Then what you want to do is compare the relative strength of your selected stock with the market indices. If I want to go long INTC, I would compare it’s relative strength with the Nas. and of SOX for semis. If it was AMD and I would compare it with the S&P500 since AMD trades on NYSE and INTC on the Naq.

    The other thing I like to look at is the Advance/Decline of each market to see how many issues are rising vs falling. Next on the list is the number of stocks making New Lows. If this number is declining, chances are the market is beginning to show some strength and the bears are running out of fuel and sellers(weak hands) are drying up (if the markets has been trending down).

    And yes you want to be trading stocks with high liquidity if you’re going to day/active trade them.

    I don’t have any books to recommend, but I suggest you look at swing trading, try to keep your TA as simple as possible and always back test your setup before jumping in. It’s a good idea to follow a few stocks and know them intimately, rather than running from stock to stock based on some news or event.

    I would say 90% of the battle that a lot of trader fail at and thus end up losing it that they don’t have the patience to sit on their hands and just wait for a opportunity to present itself, one with a good risk/reward ratio! Thus they over trade and give back their winning and then some to Mr. Market! If you can develop this last part of the game then you will be on your way to make profits.

    Start off slow with small positions, don’t be afraid to make a plunge long or short, once you get involved you’ll get the feedback from the market if your entry was right or not, or if you need to switch side and go the other way. This skill will not develop over night, and it’s better to develop these skills for a lifetime, rather than over leverage your position and lose sleep and burn through capital before you begin to get a feel for each trade and rely less and less on TA, that is the speculator in you is awakened and all the other stuff like p/e, TA, etc are just back drop to the tools you will uses to help you poke in the dark if you get what I mean =)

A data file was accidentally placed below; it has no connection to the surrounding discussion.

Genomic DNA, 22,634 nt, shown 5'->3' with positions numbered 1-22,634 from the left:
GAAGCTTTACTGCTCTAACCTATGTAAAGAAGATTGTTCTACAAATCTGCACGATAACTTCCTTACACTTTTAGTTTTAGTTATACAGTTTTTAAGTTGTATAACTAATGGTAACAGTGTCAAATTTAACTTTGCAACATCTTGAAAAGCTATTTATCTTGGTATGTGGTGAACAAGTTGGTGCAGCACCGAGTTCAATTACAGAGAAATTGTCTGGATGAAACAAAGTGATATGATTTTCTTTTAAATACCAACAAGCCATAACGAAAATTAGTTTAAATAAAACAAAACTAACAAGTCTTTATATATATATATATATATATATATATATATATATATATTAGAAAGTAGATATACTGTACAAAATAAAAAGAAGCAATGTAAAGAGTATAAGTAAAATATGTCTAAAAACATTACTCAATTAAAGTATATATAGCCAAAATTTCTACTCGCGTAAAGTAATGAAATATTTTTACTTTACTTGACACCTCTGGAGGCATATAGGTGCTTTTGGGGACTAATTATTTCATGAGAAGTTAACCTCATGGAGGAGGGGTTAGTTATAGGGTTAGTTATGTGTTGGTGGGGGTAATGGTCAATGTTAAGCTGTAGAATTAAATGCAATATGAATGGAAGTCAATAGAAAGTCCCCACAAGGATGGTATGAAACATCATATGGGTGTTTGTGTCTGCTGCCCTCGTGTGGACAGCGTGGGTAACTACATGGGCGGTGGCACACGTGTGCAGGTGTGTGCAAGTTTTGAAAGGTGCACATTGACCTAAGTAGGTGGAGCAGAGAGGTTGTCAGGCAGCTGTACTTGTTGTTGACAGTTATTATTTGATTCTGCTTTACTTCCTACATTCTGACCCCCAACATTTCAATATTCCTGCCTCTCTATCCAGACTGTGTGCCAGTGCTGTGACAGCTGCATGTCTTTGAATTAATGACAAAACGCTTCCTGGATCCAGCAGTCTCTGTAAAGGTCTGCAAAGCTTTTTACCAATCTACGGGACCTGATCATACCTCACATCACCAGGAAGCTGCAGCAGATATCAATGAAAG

Unfortunately for me when I strated out, I Ran, then Walked and now am crawling for Profits.

    Run from losses, walk towards Profits... I love all these Clichés, they have not made any soul any money in the market. The only true way is through experience and getting your face

    Happy Trading!
  7. millerbw


    great advice,

    I have been thinking all day about scalping and it seems to be a inherint ability that is only developed with experience.

    But I truly believe in what you said about being patient and waiting for proper setups and quality risk/reward trades.

    I also like what you said about letting the market telling you if you are wrong and actively assessing your entry, I know my strengths lie in risk management and do not feel cutting losers will ever be a problem for me,

    Taking profits and trading out of winners is another story, a skill I need to mechanize completely or develop,

    As far as pure scalping, my only experience is based on my time spent on the trading floor at the CBOT and from observations it seems to be a game thinking on your feet, entering a postion, taking a tick or two profit, taking a tick or two loss, and starting the process over. If thats the case, timing your entires is crucial. Im not sure how this differs trading stocks electronically, but I am under the impression that will be hard to compete with electronically automated market makers and trading systems.